* Brown, Brené. Daring Greatly: How the Courage to Be Vulnerable Transforms the Way We Live, Love, Parent, and Lead. New York, NY: Gotham Books, 2012. Print.
Go Vols! Ok, I think I got that out of my system. Eh not really. For those of you who may not know, I am a Tennessee Volunteers fan. I know that doesn’t necessarily strike a chord with a lot of you, but it may with a few. I bring this up not to tell you that I am not really a fan of all Tennessee sports, but I consider myself to bleed orange and white specifically when it comes to UT football. I count myself among the myriad of rednecks who wear orange on Saturdays in the fall for football and on other days as a tacky fashion choice. You have to understand, there are a lot of weird traditions that encircle Tennessee football. Some make sense, and some…well. But my favorite of these occurs on home game days at Robert Neyland stadium (you can put your hat back on your head now). As the Tennessee players exit the locker room to take the field they tap a sign above the door frame that happens to be likened unto the shape of the great state of Tennessee and that sign reads, “I will give my all for Tennessee today.”
Now there are times in the past when I have wondered whether or not the players on the field took that seriously. But I love the expression behind it. In the immediate moments prior to their physical engagement with their opponent, a UT athlete is reminded of the reason he competes and who he is representing. It kind of reminds me of this verse found in Deuteronomy 6:5-6, “Tie them as symbols on your hands and bind them on your foreheads. Write them on the doorframes of your houses and on your gates” In this passage, God is reminding Israel that the commands he gives them are to always be before them; on their heads, their hands, and even on their door frames. This practice of putting the law on the doorframes of the houses came to be known as the Mezuzah (the Hebrew word for door frame) and in many Jewish homes today you will even see a little box on the side of the doorframe as you exit the house. This little box contains some of the law from Deuteronomy and it serves as a reminder. What does it remind us of? That question is answered later in the chapter, “In the future, when your son asks you, “What is the meaning of the stipulations, decrees and laws the Lord our God has commanded you?” tell him: ‘We were slaves of Pharaoh in Egypt, but the Lord brought us out of Egypt…'” – Deuteronomy 6:20-21. The mezuzah, the law itself was a reminder of who God was, who we had been and ultimately what God had done for us.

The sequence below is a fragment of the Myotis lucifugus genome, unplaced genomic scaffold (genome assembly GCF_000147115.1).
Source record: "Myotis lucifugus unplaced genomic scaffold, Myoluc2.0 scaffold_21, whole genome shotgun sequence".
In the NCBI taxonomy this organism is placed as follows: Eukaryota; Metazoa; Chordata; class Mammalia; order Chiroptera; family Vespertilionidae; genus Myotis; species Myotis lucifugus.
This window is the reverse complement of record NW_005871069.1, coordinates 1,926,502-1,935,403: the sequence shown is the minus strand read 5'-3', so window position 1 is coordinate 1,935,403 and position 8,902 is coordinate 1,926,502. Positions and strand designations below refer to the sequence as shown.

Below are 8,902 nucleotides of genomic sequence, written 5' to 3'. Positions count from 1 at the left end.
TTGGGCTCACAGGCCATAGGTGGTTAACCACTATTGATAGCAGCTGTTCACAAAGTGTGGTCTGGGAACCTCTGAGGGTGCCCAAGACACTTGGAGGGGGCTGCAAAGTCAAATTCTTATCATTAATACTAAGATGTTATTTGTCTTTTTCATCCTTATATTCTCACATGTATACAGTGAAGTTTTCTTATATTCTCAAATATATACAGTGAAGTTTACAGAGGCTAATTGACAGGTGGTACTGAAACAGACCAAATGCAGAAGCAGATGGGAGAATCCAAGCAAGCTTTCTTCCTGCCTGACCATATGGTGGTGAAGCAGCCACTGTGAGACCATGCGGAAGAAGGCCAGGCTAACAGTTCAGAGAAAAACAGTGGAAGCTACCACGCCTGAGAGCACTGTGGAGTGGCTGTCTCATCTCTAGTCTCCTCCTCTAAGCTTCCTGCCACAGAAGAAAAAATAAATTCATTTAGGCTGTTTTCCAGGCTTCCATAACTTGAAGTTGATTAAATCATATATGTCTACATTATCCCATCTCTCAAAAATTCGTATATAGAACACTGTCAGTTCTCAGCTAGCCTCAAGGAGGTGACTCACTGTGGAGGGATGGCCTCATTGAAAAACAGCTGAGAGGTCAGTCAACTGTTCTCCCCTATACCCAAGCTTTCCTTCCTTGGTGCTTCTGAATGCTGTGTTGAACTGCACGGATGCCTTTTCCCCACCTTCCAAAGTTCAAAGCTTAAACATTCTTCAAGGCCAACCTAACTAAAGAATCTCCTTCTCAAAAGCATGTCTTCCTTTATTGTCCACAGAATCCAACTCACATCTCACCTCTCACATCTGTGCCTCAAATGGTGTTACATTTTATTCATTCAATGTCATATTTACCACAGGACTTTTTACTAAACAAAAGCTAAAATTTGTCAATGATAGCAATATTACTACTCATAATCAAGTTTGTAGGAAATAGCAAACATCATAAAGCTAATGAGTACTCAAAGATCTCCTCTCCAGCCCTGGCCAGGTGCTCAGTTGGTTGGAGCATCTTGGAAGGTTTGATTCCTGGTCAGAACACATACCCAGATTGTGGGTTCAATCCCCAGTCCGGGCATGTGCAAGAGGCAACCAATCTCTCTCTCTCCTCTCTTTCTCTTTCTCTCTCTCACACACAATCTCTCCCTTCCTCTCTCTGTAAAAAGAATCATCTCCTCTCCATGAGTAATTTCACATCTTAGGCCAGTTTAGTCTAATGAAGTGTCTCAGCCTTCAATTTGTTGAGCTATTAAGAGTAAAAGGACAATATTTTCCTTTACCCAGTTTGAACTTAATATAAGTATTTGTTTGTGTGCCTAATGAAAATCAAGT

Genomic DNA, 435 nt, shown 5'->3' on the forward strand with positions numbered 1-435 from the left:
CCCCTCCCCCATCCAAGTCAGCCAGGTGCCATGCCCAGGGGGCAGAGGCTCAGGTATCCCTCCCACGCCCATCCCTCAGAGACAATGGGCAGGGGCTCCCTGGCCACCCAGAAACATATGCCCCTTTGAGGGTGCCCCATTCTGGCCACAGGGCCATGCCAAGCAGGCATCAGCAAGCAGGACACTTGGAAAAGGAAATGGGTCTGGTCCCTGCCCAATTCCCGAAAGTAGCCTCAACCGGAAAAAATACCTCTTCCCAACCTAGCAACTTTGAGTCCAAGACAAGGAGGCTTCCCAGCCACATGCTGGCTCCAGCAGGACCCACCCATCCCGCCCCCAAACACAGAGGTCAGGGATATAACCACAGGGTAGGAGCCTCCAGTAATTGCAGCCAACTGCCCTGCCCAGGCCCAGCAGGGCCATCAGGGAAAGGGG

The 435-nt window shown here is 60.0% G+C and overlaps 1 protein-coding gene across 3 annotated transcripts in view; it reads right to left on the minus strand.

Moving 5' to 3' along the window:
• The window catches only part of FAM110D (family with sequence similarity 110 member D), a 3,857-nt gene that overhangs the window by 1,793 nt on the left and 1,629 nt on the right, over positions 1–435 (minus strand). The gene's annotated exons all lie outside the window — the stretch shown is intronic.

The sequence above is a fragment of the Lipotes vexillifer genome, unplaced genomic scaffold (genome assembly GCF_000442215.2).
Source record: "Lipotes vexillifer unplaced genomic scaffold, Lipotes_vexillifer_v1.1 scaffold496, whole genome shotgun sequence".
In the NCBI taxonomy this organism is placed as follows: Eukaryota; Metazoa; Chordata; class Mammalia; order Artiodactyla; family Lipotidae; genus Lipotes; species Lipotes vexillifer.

Now think about this with me for a moment. Every time a faithful Israelite exited his/her home they were reminded of their identity. Every time a Tennessee player exits the locker room they are reminded of their identity. What mezuzah do we have established in our homes. Do we just exit our house without a thought as to who we are and who we represent? Are we in such a rush that we forget to remember what God has done for us and how it should effect our entire state of being? I myself have found that taking a moment before I leave my home to remind myself of my identity has reshaped my life in amazing ways. May we find the time to establish a mezuzah for ourselves and for our children before we forget who we are.